Notable posts

13 blog entries for 2013

I hope your last week has gone well. My children have returned from college for winter break, my family has visited several beaches, and my university is in the middle of its winter closure. So a little time for reflection, and here is the first part, a bit personal: my writing on this blog that […]

Overdone test preparation threatens the civil rights of students

Today is the 84th birthday of the Rev. Martin Luther King, Jr. When he and other civil-rights leaders fought for equal schooling in the decades after World War 2, they never would have imagined the level of test preparation we see today, test preparation falsely justified in the name of civil rights. In the name […]

Accountability Frankenstein 50% off trade paperback this week

Shamless plug alert: All Information Age Publishing titles are half-price this week for trade paperback editions when you order directly from the publisher, which means you can pick up Accountability Frankenstein for $23 plus shipping. You can also pick up Gene Glass’s Fertilizers, Pills, and Magnet Strips, Johanningmeier and Richardson’s Educational Research, the National Agenda, and […]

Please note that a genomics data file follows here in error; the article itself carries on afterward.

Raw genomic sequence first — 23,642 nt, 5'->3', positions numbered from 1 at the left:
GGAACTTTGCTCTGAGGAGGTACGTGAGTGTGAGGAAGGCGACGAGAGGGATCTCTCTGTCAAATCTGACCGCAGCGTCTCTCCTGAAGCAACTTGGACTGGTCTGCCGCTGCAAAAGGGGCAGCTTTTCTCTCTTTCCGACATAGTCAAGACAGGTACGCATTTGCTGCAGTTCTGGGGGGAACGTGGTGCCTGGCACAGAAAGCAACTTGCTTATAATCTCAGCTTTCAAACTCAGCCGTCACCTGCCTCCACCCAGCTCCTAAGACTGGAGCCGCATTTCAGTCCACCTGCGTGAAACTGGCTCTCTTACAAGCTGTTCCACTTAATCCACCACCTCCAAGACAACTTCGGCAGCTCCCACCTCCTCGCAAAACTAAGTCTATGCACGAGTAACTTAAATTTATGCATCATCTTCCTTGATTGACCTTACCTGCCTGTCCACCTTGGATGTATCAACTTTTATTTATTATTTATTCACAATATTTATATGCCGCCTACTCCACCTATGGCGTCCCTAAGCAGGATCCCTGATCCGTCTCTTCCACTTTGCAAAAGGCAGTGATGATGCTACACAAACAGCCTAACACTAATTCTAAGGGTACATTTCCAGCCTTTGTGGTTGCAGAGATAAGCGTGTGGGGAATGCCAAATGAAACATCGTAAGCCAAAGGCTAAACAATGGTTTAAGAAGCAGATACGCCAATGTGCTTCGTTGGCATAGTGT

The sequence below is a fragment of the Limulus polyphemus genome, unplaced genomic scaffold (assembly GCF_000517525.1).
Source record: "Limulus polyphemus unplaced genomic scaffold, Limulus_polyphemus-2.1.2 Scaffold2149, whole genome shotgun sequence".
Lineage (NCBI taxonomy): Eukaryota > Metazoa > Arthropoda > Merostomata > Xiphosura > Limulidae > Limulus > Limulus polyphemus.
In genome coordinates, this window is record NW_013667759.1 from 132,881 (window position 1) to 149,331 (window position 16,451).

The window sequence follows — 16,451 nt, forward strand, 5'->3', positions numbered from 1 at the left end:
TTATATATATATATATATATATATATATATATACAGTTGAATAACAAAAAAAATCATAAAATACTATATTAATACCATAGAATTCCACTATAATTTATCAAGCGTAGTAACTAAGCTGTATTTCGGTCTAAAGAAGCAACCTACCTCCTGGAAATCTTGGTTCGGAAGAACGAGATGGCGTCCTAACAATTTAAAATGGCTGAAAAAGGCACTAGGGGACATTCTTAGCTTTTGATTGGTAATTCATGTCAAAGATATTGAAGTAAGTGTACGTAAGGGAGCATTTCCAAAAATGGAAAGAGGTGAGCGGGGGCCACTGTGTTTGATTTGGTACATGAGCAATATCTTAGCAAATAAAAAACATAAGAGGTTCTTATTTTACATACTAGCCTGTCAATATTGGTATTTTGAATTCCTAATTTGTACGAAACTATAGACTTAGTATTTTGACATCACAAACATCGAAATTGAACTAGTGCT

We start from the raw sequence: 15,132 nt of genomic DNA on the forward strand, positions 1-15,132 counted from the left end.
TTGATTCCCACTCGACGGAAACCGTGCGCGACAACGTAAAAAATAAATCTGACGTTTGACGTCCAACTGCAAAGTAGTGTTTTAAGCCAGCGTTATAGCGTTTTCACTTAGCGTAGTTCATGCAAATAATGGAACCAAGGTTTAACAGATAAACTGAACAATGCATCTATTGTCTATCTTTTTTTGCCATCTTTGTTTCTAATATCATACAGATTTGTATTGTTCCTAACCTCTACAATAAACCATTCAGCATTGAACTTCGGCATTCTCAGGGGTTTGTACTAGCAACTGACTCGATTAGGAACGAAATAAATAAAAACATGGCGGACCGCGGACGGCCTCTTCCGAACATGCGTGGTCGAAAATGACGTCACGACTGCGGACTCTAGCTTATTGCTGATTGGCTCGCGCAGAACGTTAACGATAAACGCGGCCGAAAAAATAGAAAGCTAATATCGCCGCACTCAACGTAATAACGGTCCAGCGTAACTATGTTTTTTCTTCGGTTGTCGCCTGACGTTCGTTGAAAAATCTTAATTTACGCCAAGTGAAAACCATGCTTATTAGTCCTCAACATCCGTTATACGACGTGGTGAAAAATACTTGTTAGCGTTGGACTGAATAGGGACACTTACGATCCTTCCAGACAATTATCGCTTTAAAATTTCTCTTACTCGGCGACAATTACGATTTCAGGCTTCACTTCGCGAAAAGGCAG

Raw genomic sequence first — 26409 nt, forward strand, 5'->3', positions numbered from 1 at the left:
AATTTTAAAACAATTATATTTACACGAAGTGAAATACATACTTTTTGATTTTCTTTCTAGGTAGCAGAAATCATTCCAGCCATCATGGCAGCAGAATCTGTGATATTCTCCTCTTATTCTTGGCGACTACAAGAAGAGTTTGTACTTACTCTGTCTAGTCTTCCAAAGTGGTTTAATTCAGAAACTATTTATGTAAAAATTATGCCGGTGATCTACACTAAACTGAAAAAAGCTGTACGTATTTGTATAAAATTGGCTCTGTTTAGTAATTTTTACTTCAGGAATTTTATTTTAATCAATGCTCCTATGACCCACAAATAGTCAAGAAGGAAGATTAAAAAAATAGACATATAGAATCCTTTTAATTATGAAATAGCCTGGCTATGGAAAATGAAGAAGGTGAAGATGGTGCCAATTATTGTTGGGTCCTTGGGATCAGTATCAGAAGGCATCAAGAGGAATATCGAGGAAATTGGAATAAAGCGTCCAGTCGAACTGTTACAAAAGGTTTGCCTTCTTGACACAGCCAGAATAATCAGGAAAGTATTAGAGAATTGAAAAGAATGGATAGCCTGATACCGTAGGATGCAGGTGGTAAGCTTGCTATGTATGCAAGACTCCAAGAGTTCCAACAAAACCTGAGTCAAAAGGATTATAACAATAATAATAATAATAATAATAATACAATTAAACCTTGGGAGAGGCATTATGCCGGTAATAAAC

Burn the technocratic suck

Jeff Henig, writing last week as a guest at Rick Hess’s blog: [T]he high promise of policy by algorithm mutates into cause for concern when data are thin, algorithms theory-bare and untested, and results tied to laws that enshrine automatic rewards and penalties. Technocratic accountability policy happens to be one of my favorite fads to study, […]

It’s surplus education, stupid

In 1970 America spent about $228 billion in today's dollars on public schools. In 2007 that figure was $583 billion. True, some of the increase can be traced back to growing enrollments, better programs, and improved services for special-education and other students, but much of the increase is just a lot of spending without a […]